Rachel KaserInternet Culture Writer
Rachel is a writer and former game critic from Central Texas. She enjoys gaming, writing mystery stories, streaming on Twitch, and horseback Rachel is a writer and former game critic from Central Texas. She enjoys gaming, writing mystery stories, streaming on Twitch, and horseback riding. Check her Twitter for curmudgeonly criticisms.
China’s uneasy relationship with the video game industry became even more thorny last week. New regulations from the government — who must approve all new games within the country — won’t be approving any games that feature blood, card games, or palace intrigue.
Any game company that wants to sell their product in China needs a license to do so. China stopped taking applications for such licenses several months ago in order to work through those they already had, and it also began imposing limits on playtime for children. Now the State Administration of Press, Publication, Radio, Film, and Television (try saying that five times fast) is putting stricter regulations on which games it’ll grant licenses to, and that no longer includes bloody poker games taking place in Imperial China.
According to Gizmodo, the ban on blood will include anything that behaves like blood, so no longer will games be able to skate by on blood-adjacent fluids (a common tactic to avoid the censors). However, the ban most likely to have an immediate effect on more games is the one on poker and mahjong, given how prevalent poker had become as a social game. The managing director of the Hong Kong Poker Players Association told the South China Morning Post the game was “back to square one,” and said this would adversely affect poker tournaments in neighboring countries — since Chinese players can no longer discuss the game on social media, they’ll no longer know which tournaments to enter.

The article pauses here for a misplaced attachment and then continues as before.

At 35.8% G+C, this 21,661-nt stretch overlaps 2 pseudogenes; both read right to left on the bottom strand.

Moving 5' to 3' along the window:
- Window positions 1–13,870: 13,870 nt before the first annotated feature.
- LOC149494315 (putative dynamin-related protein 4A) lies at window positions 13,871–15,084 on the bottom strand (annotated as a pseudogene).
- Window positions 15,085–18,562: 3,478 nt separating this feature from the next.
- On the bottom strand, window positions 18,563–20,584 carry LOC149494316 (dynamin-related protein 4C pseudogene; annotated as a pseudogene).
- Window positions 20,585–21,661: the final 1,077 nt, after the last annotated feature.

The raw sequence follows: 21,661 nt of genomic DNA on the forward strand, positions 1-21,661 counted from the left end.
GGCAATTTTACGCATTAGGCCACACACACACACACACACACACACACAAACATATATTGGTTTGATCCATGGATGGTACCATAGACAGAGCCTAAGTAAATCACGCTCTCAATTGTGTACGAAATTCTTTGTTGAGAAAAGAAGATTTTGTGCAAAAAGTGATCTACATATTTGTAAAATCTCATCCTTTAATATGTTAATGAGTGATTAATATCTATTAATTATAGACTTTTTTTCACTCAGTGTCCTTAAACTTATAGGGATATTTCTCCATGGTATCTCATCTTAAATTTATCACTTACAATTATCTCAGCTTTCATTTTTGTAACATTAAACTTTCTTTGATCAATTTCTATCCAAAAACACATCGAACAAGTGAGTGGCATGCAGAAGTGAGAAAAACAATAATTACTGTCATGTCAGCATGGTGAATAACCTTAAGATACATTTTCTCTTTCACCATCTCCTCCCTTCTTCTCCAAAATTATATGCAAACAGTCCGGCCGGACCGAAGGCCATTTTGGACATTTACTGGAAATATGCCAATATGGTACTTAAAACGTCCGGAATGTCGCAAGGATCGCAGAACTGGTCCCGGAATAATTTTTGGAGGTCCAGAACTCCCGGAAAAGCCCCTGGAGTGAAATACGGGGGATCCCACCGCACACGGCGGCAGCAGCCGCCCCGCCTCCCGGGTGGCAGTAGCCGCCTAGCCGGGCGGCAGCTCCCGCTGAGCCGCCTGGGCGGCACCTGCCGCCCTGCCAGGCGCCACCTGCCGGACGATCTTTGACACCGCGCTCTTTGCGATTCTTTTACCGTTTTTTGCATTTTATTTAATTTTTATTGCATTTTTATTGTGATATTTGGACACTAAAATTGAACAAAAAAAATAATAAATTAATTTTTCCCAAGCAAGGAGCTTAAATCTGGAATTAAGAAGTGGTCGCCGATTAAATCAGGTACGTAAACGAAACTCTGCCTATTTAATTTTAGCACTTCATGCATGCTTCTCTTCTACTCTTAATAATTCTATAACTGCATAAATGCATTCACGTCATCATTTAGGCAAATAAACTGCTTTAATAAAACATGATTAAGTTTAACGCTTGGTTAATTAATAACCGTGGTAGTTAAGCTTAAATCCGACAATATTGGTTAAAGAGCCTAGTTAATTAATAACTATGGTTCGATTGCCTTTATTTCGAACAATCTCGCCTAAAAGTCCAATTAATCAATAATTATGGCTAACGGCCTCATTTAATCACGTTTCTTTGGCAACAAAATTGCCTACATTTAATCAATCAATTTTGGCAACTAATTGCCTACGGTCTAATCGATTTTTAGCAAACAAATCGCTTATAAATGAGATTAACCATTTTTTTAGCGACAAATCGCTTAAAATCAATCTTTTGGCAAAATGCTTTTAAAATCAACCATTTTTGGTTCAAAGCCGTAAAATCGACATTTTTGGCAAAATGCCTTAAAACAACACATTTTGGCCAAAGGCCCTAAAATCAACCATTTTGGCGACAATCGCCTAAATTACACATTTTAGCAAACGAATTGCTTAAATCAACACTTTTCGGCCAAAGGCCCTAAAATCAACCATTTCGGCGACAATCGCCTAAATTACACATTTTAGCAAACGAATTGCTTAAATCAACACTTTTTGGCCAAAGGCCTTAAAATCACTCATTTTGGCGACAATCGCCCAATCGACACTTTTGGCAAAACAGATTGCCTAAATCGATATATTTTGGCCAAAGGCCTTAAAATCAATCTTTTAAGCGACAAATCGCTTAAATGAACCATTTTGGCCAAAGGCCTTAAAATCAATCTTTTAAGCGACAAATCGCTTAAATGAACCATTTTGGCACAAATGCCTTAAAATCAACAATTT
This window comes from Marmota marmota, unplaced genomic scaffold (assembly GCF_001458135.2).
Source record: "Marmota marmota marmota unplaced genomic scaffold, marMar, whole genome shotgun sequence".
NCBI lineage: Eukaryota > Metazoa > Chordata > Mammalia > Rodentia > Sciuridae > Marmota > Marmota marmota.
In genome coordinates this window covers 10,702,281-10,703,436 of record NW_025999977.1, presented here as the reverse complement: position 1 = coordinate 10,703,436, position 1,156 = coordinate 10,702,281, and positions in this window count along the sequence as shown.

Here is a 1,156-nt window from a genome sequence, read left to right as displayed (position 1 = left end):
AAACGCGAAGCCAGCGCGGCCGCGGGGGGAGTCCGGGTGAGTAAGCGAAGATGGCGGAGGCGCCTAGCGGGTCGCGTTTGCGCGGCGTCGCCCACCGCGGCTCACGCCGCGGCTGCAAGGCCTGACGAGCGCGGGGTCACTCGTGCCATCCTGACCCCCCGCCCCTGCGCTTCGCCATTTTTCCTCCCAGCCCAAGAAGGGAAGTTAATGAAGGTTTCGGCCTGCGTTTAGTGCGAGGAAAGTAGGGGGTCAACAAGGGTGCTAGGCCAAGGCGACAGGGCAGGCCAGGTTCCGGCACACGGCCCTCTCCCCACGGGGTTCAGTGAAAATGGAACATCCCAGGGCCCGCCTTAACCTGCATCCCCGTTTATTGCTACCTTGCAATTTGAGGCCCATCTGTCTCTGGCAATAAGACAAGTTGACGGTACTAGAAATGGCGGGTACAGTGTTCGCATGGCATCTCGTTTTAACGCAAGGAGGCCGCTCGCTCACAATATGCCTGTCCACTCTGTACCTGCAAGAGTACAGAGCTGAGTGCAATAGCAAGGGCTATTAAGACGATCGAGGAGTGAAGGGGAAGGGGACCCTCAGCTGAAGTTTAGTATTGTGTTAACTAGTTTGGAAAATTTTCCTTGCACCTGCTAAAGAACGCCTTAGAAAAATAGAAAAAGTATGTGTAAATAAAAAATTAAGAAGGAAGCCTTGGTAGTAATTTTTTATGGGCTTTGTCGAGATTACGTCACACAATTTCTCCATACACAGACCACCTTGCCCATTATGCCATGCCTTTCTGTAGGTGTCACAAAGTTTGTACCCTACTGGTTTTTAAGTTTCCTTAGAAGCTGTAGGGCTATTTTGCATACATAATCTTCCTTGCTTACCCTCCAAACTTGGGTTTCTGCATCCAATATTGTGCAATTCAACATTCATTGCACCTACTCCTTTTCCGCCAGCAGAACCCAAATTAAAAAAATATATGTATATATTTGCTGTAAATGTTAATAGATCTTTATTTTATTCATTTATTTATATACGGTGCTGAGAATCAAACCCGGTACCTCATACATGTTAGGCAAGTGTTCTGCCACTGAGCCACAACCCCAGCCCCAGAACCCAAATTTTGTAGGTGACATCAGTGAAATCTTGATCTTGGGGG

Palace intrigue is a curious thing to ban, though. It’s apparently an attempt to cut down on glamorized versions of China’s imperial history. TechCrunch gave one example of such a game: a dating sim-esque mobile game in which players take the role of ladies trying to win the favor of the emperor. I hope the FCC doesn’t ban those here in the States — I kinda want to play that now.
Game developers will apparently also have to submit scripts and materials if they wish to get their games approved, and will have to specify what they’re doing to keep the game from being too addictive. Gaming addiction’s a bugaboo in China, and one of the main reasons the government and companies like Tencent forcibly limit the gaming time of children by cross-checking their names with online databases. The country has also expressed concern over how games affect the eyesight of children.
All I can think is how sorry I feel for Mortal Kombat 11 — one of the bloodiest games in human history, and it has to come out right as a massive market starts banning any game with blood in it. The series’ creators have, in the past, tried to meet publishers and console makers halfway by recoloring the blood — it went from red to grey “sweat” in the Super Nintendo version of Mortal Kombat, and red to green in MK2 on the same console — but that option is obviously gone now.
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